The breach was associated with the MOVEit Transfer app, which is used by thousands of organizations worldwide that were also impacted by the incident.
California’s two top public pension funds, the largest in the nation, were stuck by a massive data breach, allowing hackers to download such data as names, birthdates, and Social Security numbers.
The personal information of about 769,000 retired CalPERS members was exposed in a third-party data breach that was reported earlier this month. CalSTRS said 415,000 of its members and beneficiaries were impacted by the breach.
CalPERS, the California Public Employees’ Retirement System, is the nation’s largest public pension fund. It serves more than 2 million members in its retirement system and more than 1.5 million in its health program.
CalSTRS, the California State Teachers’ Retirement System, is the second-largest public pension fund in the United States and the largest teachers’ retirement system. It serves more than 947,000 members.
CalPERS first said in a release Wednesday that its third-party vendor, PBI Research Services, notified the agency on June 6 of a vulnerability with its MOVEit Transfer Application that has since been fixed.
PBI helps CalPERS identify member deaths and make sure that correct payments go to retirees and their beneficiaries.
CalPERS officials respond that they will offer free credit monitoring to impacted members. This is likely to be a very costly solution for the organization.
In a Q&A posted on the agency’s website, CalPERS leaders said that all affected members are eligible to receive two years of free credit monitoring and identity restoration services through Experian. CalPERS mailed letters Thursday with the agency logo and a signed message from the CEO detailing what’s available and how to enroll.
Threat analyst Brett Callow of the cybersecurity firm Emsisoft said the hackers responsible for the attack claim that hundreds of businesses, government agencies and other entities worldwide were victims in the attack.
So far, Callow said, about 100 organizations have announced they had personal data stolen. In a report last week, the U.S. Department of Health and Human Services said that millions of Americans have been affected.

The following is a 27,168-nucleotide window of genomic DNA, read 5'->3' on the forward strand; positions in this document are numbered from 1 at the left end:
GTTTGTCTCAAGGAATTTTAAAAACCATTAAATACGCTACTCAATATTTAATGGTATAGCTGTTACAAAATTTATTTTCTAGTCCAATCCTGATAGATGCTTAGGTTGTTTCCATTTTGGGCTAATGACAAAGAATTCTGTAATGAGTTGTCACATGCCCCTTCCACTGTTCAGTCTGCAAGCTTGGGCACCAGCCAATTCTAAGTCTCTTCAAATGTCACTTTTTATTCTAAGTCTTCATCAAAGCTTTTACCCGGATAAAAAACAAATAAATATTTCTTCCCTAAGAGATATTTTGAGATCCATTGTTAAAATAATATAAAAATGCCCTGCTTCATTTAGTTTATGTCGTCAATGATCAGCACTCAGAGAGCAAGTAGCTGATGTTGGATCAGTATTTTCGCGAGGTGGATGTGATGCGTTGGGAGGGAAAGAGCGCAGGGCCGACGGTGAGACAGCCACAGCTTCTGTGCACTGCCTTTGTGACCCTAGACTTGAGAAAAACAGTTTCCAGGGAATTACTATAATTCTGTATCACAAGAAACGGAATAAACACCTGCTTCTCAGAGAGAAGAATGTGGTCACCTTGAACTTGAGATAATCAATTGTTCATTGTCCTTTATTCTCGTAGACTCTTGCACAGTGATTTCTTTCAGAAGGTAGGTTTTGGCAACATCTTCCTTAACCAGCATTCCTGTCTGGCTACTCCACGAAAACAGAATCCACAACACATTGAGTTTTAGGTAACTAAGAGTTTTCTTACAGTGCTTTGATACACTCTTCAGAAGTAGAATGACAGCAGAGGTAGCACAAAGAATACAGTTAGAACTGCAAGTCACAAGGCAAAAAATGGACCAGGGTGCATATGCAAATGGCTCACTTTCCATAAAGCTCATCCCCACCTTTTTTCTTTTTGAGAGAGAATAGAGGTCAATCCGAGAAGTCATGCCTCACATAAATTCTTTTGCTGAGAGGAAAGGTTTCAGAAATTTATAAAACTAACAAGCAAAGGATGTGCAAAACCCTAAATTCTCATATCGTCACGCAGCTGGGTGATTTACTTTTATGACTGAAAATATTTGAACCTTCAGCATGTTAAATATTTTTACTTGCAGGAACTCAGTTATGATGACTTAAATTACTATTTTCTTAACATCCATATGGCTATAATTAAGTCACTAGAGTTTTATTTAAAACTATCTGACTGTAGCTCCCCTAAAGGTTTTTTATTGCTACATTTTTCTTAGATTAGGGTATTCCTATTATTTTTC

“The cost of this incident will be absolutely enormous,” Callow said. “A small town in Massachusetts called Lowell recently had to offer credit monitoring to its employees. That cost a million bucks. Now, Lowell has a population of just over 100,000, so that can’t be that many city employees.”
It took two weeks to identify the extent of the problem, and it appears PBI will no longer a vendor as a result of this incident.
A member of CalSTRS spoke with FOX40 and said, “CalSTRS is working with PBI to identify the CalSTRS members whose information was involved in PBI’s incident. CalSTRS will provide notice to any members and beneficiaries whose personal information was involved in accordance with applicable law.”
Myers says CalPERS will no longer be sending additional information to the PBI research services/Berwyn group.
“The vendor had a problem which of course is our problem. We’re unhappy about that. We’ve taken these steps to make sure we don’t get into that again,” he said.
CalPERS officials spoke with FOX40, saying that the reason behind the two-week delay between confirming the breach and alerting retirees was that the agency wanted to make sure it understood the extent of the breach and had enough information to provide potential solutions for people whose information was compromised.
These public pension funds were already in for a challenging 2023.
The stock market’s plunge battered public retirement systems in 2022. The outlook for 2023 is even more grim.
With Wall Street CEOs warning of financial carnage ahead, governors overseeing some of the nation’s largest pension systems are bracing for a hit to state investment funds that have long supported benefit plans and cash-strapped budgets. The longer the decline, the harder it gets for governments to pay retirement benefits promised to millions of teachers, cops, firefighters and other workers in exchange for careers in public service.
Thanks to cyber security problems, the year promises to be even more challenging.DONATE
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